3D User Interface Output Hardware

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					3D User Interface
Output Hardware
               3.1 Introduction
   Examine Visual, auditory, and haptic
    display devices and
   See how they effect 3D UI design and
       An understanding of display device
        characteristics will help the 3D UI
        developer make informed decision about
        which interaction techniques are best
        suited for particular display configuration
        and application.
              3.1 Introduction
   Display Devices (Output Devices)
     Visual
     Auditory
     Haptic (force and touch)
     Olfactory or sense of smell (Davide et al.
      2001) in rare case
   More detail
       Stanney(2002), Sherman and Craig(2003),
        Durlach and Mavor(1995)
       3.1.1 Chapter Roadmap
   Sec 3.2 : Visual display, characteristics,
    visual cues, different types of visual display
   Sec 3.3 : Auditory display, spatial audio cues,
    3D sound generation, pros and cons of
    different sound system configurations
   Sec 3.4 : Haptic display devices. Haptic cues
   Sec 3.5 : some guidelines and strategies for
    choosing display devices for particular
    system and applications
           3.2 Visual Display
   3.2.1 Visual Display Characteristics
     Field of regard (FOR) and Field of View
     Spatial resolution

     Screen geometry

     Light transfer mechanism

     Refresh rate

     Ergonomics
                   FOR & FOV
   FOR : the amount of the physical space
    surrounding the user in which visual
    images are displayed
       Cylindrical display, 360 degree horizontal
   FOV : the maximum number of degree
    of visual angle that can be seen
    instantaneously on a display
       Large, flat projection screen, horizontal
        FOV might be 80 or 120 degrees
                 FOR & FOV
   For HMD, FOV might be 40 degrees but the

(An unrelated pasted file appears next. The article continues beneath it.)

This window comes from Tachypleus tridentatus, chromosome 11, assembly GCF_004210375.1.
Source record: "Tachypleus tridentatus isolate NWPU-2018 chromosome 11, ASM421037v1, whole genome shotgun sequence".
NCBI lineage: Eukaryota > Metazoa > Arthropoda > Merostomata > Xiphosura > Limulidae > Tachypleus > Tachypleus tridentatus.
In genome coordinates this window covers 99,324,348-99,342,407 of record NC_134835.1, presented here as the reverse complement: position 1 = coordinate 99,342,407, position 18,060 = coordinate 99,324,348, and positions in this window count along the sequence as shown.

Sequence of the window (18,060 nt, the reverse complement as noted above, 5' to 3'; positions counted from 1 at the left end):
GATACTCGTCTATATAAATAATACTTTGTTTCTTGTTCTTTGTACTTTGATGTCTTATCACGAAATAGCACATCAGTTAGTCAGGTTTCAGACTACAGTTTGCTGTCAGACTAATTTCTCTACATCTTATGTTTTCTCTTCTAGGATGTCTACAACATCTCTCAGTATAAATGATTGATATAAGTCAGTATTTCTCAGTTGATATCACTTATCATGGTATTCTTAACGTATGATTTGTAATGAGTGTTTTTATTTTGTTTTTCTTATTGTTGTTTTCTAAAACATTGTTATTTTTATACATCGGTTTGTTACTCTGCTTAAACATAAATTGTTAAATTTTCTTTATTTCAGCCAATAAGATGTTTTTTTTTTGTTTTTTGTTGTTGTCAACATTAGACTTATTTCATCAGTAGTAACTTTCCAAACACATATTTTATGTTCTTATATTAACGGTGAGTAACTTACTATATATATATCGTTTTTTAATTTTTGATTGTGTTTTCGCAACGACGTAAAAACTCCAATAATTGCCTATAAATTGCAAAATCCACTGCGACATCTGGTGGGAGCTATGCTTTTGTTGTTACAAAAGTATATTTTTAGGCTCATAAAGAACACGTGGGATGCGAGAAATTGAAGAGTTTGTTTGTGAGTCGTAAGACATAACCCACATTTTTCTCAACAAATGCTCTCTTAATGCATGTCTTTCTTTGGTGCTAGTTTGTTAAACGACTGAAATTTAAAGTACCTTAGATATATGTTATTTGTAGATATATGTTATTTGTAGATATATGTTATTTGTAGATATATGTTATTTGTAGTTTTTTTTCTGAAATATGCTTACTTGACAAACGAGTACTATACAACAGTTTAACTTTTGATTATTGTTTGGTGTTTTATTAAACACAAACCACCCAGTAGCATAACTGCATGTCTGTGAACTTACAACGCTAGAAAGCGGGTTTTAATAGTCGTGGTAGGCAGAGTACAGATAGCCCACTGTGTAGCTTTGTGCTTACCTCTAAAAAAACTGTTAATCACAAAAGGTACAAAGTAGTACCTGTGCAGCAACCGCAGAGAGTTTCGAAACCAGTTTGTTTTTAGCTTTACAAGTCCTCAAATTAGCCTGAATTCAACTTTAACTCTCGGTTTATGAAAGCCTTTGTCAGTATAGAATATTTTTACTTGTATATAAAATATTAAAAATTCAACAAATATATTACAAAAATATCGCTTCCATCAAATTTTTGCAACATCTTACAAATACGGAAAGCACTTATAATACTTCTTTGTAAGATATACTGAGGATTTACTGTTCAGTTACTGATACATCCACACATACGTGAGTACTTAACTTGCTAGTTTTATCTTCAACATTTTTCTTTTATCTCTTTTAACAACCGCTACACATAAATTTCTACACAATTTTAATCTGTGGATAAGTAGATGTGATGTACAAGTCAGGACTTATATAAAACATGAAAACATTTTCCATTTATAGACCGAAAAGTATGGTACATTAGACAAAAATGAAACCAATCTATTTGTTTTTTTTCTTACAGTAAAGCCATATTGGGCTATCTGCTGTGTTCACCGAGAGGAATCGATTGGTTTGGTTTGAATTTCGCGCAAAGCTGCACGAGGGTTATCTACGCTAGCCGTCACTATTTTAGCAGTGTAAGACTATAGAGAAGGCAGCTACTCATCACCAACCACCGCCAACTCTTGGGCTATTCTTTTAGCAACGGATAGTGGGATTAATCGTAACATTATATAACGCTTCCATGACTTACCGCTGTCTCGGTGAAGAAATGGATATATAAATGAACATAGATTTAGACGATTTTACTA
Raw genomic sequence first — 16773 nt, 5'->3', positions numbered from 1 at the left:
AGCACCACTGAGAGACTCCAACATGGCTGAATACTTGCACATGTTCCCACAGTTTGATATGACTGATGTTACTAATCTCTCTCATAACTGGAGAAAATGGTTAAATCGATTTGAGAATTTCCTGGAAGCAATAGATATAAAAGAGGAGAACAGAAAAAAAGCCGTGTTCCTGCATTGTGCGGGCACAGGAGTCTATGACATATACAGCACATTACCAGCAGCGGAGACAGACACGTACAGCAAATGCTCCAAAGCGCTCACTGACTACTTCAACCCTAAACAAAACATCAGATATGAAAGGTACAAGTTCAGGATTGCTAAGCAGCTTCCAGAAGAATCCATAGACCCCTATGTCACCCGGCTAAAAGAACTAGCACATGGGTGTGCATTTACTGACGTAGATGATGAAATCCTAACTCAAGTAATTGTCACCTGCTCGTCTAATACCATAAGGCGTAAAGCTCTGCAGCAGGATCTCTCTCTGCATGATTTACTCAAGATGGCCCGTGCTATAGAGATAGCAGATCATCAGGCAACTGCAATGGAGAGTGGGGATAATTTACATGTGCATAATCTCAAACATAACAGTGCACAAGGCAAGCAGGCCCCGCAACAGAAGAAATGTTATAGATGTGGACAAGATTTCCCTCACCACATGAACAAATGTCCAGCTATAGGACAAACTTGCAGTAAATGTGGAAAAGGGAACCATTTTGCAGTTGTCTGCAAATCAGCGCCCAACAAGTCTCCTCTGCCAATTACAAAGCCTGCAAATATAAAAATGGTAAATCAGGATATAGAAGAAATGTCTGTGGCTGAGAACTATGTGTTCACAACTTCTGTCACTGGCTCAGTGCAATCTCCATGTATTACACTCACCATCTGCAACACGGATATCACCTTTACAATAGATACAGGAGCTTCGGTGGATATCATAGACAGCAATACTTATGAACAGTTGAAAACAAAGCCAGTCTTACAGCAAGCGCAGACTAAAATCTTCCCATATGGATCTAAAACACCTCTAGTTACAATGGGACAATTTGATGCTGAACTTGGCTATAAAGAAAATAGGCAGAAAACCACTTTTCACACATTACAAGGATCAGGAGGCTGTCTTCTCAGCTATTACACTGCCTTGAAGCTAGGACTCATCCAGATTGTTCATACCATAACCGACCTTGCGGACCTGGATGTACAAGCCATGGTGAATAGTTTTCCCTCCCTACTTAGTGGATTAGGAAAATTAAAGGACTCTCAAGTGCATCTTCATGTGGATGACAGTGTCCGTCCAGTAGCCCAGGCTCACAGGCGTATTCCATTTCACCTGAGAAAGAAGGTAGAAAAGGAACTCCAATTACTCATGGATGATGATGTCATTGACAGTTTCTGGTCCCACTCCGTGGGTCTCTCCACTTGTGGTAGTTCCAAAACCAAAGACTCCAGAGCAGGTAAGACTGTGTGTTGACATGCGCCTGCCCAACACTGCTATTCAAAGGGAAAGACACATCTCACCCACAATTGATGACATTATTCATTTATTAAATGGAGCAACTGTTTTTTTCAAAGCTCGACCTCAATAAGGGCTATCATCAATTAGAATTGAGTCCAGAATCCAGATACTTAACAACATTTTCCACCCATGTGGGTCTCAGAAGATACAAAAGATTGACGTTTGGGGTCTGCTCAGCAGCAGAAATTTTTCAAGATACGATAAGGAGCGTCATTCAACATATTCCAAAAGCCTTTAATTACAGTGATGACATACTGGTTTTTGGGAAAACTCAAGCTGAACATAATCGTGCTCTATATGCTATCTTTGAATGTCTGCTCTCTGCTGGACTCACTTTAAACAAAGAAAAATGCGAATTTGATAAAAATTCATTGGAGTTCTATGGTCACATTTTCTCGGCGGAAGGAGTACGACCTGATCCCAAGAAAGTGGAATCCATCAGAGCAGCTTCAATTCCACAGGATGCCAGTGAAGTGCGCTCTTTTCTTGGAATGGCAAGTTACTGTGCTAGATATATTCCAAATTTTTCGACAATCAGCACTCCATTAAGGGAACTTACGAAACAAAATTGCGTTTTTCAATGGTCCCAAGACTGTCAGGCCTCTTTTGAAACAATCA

user could make a 360 degree turn and
    always see the visual images.
   A display device’s FOV must be less than or
    equal to the maximum FOV of the human
    visual system (about 200 degrees)
   A display device’s FOV will be lower than that
    if additional optics such as stereo glasses are
   FOV α is always lee than and equal to the
    FOR β. In general, the user at each instant
    can view α degree out of the full β degrees.
                Spatial Resolution
   A measure of a display quality
       Dpi : dots per inch
   Common Misuses
       The resolution ≠ # of pixels
   The resolution depends on both the number of pixels
    and the size of the screen.
       Two visual display devices with the same number of pixels
        but different screen size will not have the same resolution.
   The user distance to the visual display device affects
    the spatial resolution.
       The further the user is from the display, the higher the
        perceived resolution
                Screen Geometry
   A variety of different shapes
     Rectangular
     L-shaped

     Hemispherical
           Distortion at the edges of the display surface
       Hybrid
                   Light Transfer
   How the light actually gets transferred onto
    the display surface
       Front projection,
       Rear projection
       Laser light directly onto the retina
   The light transfer method often dictates what